Primaries To Watch: Will Trump Endorsements Be Enough To Protect GOP Incumbents?

Primaries To Watch: Will Trump Endorsements Be Enough To Protect GOP Incumbents?

3:18pm Jun 26, 2018
South Carolina Gov. Henry McMaster waves next to President Trump during a rally at Airport High School in West Columbia, S.C., on Monday.
South Carolina Gov. Henry McMaster waves next to President Trump during a rally at Airport High School in West Columbia, S.C., on Monday.
Mandel Ngan / AFP/Getty Images

President Trump has been burned by making endorsements in the past that didn't pan out (twice in Alabama's special Senate election last year), but he has backed primary candidates in two key races being decided Tuesday.

Whether the president's backing can lift his chosen candidates to victory will be put to the test, including in South Carolina where he and Vice President Pence campaigned in recent days.

Both parties are seeing ideological divisions drawn across party contests in seven states. Several Democratic incumbents are facing primary challenges from the left, while there are fights between the more conservative and establishment wings of the GOP.

Meanwhile, more than 80,000 voters in Maryland may need to file provisional ballots, because of a technical glitch with voter information that was updated through the state's Motor Vehicle Administration.

Here's what to watch in the New York, Maryland, Utah, Colorado and Oklahoma primaries, along with runoffs in South Carolina and Mississippi.

Trump endorsements on the line

One of the marquee races is in South Carolina, where Gov. Henry McMaster is trying to fend off wealthy businessman John Warren in a runoff after falling short of a majority in the five-way Republican primary two weeks ago.

McMaster has been one of Trump's most loyal allies, as the first statewide official in South Carolina to endorse him back in January 2016. Trump repaid the favor with an election eve rally. On Monday, the president acknowledged his own record is on the line if McMaster doesn't win, which is a real possibility.

"They will say, 'Donald Trump suffered a major, major defeat in the great state of South Carolina. It was a humiliating defeat for Donald Trump.' So please get your asses out tomorrow and vote," Trump told a West Columbia crowd Monday night in a stemwinder of a speech that mentioned the incumbent governor only briefly, though he joined Trump onstage at the beginning.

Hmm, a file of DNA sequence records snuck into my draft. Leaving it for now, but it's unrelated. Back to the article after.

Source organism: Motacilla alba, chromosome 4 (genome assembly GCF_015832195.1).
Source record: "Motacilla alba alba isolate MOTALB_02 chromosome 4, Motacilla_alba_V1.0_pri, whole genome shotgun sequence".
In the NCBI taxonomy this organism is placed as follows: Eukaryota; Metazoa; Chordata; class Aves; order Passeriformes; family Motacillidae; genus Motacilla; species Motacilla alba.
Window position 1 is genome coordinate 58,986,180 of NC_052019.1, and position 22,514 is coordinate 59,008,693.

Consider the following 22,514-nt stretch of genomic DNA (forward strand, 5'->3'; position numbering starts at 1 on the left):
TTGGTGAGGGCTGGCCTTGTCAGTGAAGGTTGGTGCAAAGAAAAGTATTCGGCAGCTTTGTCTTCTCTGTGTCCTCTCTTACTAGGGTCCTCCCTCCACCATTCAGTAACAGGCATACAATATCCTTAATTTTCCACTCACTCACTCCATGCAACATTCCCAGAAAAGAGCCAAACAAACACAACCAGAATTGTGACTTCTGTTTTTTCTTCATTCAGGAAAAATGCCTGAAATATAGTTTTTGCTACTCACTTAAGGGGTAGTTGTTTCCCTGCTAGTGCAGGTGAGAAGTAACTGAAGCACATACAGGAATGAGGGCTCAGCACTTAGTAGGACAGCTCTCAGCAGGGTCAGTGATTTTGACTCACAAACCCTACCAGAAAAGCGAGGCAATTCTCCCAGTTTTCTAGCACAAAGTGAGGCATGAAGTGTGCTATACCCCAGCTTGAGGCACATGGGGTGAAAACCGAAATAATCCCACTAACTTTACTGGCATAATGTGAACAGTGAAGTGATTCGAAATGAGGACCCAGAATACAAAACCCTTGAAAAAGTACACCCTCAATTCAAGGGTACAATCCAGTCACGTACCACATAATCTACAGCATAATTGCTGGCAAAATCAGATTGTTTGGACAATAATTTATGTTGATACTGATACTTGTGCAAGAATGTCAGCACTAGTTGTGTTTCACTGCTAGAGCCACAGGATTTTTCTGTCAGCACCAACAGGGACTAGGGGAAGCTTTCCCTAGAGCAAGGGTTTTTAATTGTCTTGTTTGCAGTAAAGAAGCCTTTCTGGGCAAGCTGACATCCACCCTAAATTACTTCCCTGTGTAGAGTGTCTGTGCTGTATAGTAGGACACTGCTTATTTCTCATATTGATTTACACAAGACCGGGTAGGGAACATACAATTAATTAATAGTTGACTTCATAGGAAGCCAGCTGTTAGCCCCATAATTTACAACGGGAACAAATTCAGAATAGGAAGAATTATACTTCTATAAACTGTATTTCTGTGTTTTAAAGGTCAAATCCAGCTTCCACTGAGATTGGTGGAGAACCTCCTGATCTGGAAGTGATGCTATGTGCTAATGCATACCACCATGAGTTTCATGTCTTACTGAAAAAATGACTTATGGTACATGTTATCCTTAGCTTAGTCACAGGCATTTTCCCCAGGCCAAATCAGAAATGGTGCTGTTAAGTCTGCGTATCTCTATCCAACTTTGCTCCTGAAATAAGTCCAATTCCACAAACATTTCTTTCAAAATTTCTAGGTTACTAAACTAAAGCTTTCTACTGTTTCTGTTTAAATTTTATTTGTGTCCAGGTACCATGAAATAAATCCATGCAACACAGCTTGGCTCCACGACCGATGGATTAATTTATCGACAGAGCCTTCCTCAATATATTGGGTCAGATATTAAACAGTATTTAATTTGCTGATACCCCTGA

The president's other major endorsement being tested tonight is in New York. Trump didn't campaign for Rep. Dan Donovan, but allies for the congressman say that the president's tweet last month endorsing the incumbent over former Rep. Michael Grimm in the Staten Island-based 11th Congressional District helped boost his chances in their bitter primary.

Grimm has tried to campaign as the more pro-Trump candidate. The former congressman held the seat before he was forced to resign as he pleaded guilty to tax evasion charges and spent seven months in prison.

But in his tweet endorsing Donovan, Trump cited last year's Alabama Senate loss as a warning that Grimm would be unelectable in a general election.

That's exactly what national Republicans fear and Democrats are hoping for, enthused by their likely nominee Max Rose, an Army veteran who is expected to win his primary.

Progressive vs. establishment in Democratic races

The Democratic gubernatorial primary in Maryland highlights the differing approaches battling for supremacy in that party. Former NAACP President Ben Jealous has the endorsement of Vermont Sen. Bernie Sanders, New Jersey Sen. Cory Booker and other progressive figures. But Prince George's County Executive Rushern Baker has wrapped up the support of much of the state's political establishment, such as Sen. Chris Van Hollen and House Minority Whip Steny Hoyer.

Both candidates are African-American and would be the first black governor in Maryland history if they win — and only the third across all 50 states — but whoever wins will have a difficult race against incumbent GOP Gov. Larry Hogan. Even though Maryland is traditionally a blue state, the centrist Hogan remains extremely popular and has been a frequent critic of Trump.

Several New York Democratic incumbents are also facing somewhat vigorous primary challenges on Tuesday. House Democratic Caucus Chairman Joe Crowley — who is considered a possible contender to lead House Democrats if Nancy Pelosi either steps aside or is ousted after the midterms — is squaring off against 28-year-old activist Alexandria Ocasio-Cortez in an increasingly diverse Queens and Bronx district.